In the case study “Cooperative Business Making” the group was tasked with creating a strategic plan for an “investor that has an idea for a business that promotes sustainable building in her region through a cooperative venture. She is not a practitioner, but wants to create a self-supporting environment that would help make practitioners be successful.” The team was asked to address several conditions, including the investor’s desire to achieve the mission while earning a “reasonable return on the investment.”

Workshop participants began work late on the first day, and completed their work early on the second, when they were primarily preparing a 20-minute presentation on the results of their work. (I provide lots of props and art supplies and these usually show up in one form or another in the presentation.) After the presentation I led a 10-minute critique, with other workshop participants and faculty chiming in and asking questions.

WeiseGroup1I’m always impressed at what the teams deliver, and the “Cooperative Business Making” team was no exception. A substantive reporting of how such a business could be developed using emergent leadership principles, it was amusing to boot – because I’d used a “she” in the scenario write-up, investor Steve wore a head scarf for the presentation. (See photo.)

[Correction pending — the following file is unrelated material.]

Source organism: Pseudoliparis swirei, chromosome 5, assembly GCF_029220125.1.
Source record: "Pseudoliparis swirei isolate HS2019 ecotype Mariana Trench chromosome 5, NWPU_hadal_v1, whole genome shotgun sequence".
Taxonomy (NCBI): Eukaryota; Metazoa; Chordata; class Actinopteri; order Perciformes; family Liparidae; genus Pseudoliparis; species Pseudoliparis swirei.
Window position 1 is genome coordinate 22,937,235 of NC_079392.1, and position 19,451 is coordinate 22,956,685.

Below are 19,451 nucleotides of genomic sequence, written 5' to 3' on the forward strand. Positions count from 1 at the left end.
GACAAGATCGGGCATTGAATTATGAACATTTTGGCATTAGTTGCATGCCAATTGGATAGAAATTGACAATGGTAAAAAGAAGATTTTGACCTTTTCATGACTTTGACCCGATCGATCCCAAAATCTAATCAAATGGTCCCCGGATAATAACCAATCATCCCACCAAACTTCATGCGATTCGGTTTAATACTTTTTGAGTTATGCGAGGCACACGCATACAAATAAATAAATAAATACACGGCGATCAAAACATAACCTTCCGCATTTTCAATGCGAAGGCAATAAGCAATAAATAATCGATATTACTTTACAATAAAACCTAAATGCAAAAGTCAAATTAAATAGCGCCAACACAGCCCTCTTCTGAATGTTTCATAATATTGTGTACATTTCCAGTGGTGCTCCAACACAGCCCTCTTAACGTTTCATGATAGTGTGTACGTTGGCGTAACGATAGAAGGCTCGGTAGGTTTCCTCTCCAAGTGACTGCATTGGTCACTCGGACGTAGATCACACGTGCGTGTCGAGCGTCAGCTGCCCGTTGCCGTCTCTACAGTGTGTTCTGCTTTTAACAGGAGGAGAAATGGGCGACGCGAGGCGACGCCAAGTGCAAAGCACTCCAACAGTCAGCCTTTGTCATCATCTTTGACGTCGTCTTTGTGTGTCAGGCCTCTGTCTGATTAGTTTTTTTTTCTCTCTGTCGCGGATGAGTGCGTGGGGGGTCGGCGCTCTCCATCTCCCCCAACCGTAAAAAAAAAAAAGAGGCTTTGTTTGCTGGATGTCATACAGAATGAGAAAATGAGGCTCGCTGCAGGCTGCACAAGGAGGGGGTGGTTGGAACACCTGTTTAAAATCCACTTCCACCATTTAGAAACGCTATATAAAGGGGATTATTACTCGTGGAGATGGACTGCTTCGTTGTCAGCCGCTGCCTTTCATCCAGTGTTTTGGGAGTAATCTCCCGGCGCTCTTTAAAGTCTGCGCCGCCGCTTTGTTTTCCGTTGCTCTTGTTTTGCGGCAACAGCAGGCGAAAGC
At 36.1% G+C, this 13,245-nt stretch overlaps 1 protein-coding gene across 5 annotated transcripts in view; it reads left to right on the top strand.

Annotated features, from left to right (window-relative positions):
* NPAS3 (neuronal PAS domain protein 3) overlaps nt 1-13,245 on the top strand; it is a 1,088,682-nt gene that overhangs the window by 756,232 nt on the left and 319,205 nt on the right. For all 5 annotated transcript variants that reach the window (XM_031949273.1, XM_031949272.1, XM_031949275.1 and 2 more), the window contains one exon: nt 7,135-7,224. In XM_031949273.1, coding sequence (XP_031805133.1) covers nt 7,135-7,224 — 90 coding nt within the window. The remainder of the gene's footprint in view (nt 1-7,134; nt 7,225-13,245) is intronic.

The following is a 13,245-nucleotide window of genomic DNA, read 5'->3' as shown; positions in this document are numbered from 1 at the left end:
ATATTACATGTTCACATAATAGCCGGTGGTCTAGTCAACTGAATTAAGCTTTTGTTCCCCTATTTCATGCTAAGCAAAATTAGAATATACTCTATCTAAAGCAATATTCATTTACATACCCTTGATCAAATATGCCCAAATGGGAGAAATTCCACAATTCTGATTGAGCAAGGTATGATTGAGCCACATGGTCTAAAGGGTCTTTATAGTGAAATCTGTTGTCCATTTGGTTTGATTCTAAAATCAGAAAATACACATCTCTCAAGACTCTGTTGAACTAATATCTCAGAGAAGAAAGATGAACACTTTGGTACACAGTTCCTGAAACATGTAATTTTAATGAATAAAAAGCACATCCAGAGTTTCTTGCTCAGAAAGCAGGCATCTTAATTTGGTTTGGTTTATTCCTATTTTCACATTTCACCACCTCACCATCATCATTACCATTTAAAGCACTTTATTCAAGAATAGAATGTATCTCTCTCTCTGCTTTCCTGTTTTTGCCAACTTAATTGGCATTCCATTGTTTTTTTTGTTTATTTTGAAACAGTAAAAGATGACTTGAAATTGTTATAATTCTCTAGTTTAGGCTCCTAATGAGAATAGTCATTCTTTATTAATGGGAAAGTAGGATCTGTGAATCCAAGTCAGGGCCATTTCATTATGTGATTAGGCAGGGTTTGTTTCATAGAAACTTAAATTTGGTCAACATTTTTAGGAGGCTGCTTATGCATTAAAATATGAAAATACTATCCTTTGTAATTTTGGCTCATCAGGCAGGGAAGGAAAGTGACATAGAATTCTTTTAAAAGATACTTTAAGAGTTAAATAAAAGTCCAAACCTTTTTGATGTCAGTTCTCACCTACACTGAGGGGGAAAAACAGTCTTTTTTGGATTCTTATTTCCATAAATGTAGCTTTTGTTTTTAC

Case studies have run the gamut from issues with clients, to community organizing, to sustainable business management. The intent of the case study exercise is to learn through doing, and since the case study is based on real life scenarios, to provide participants facing those particular conditions with a tool to help them achieve their leadership goals. In Steve’s case, he’d had “various meetings and written some thoughts down, but it took the EMERGE team, with like-minded passion and a great knowledge base, including business experience to add logic to the passion and come up with a strategy.” With his team’s permission, Steve took the flip charts from his team’s planning sessions and presentation and used them to plan the project with his network back home in Yakima.